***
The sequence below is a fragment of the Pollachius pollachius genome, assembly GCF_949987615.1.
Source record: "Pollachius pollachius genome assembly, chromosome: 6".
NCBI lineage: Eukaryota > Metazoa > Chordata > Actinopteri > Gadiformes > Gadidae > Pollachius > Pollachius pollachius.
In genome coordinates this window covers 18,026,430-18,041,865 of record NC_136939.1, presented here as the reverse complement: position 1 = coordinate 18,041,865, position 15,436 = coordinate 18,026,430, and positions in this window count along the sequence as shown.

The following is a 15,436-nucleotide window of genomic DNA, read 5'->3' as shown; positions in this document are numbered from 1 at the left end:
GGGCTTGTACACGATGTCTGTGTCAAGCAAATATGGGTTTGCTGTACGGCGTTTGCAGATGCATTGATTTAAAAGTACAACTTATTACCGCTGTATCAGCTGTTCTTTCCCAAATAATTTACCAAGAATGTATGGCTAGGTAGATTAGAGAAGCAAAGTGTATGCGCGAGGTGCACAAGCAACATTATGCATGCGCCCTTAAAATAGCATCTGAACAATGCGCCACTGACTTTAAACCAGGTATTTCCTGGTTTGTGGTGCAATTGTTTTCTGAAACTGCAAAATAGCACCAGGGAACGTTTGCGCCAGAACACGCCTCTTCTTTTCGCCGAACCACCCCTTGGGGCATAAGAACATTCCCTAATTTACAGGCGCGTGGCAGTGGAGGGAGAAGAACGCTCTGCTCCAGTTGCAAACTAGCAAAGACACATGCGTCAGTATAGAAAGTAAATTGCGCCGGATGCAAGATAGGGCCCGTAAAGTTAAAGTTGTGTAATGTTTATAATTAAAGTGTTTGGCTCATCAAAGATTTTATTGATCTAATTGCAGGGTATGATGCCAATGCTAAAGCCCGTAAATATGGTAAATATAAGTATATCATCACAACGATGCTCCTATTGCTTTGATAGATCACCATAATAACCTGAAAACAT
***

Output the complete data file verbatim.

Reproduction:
The sequence below is a fragment of the Pollachius pollachius genome, assembly GCF_949987615.1.
Source record: "Pollachius pollachius genome assembly, chromosome: 6".
NCBI lineage: Eukaryota > Metazoa > Chordata > Actinopteri > Gadiformes > Gadidae > Pollachius > Pollachius pollachius.
In genome coordinates this window covers 18,026,430-18,041,865 of record NC_136939.1, presented here as the reverse complement: position 1 = coordinate 18,041,865, position 15,436 = coordinate 18,026,430, and positions in this window count along the sequence as shown.

The following is a 15,436-nucleotide window of genomic DNA, read 5'->3' as shown; positions in this document are numbered from 1 at the left end:
GGGCTTGTACACGATGTCTGTGTCAAGCAAATATGGGTTTGCTGTACGGCGTTTGCAGATGCATTGATTTAAAAGTACAACTTATTACCGCTGTATCAGCTGTTCTTTCCCAAATAATTTACCAAGAATGTATGGCTAGGTAGATTAGAGAAGCAAAGTGTATGCGCGAGGTGCACAAGCAACATTATGCATGCGCCCTTAAAATAGCATCTGAACAATGCGCCACTGACTTTAAACCAGGTATTTCCTGGTTTGTGGTGCAATTGTTTTCTGAAACTGCAAAATAGCACCAGGGAACGTTTGCGCCAGAACACGCCTCTTCTTTTCGCCGAACCACCCCTTGGGGCATAAGAACATTCCCTAATTTACAGGCGCGTGGCAGTGGAGGGAGAAGAACGCTCTGCTCCAGTTGCAAACTAGCAAAGACACATGCGTCAGTATAGAAAGTAAATTGCGCCGGATGCAAGATAGGGCCCGTAAAGTTAAAGTTGTGTAATGTTTATAATTAAAGTGTTTGGCTCATCAAAGATTTTATTGATCTAATTGCAGGGTATGATGCCAATGCTAAAGCCCGTAAATATGGTAAATATAAGTATATCATCACAACGATGCTCCTATTGCTTTGATAGATCACCATAATAACCTGAAAACAT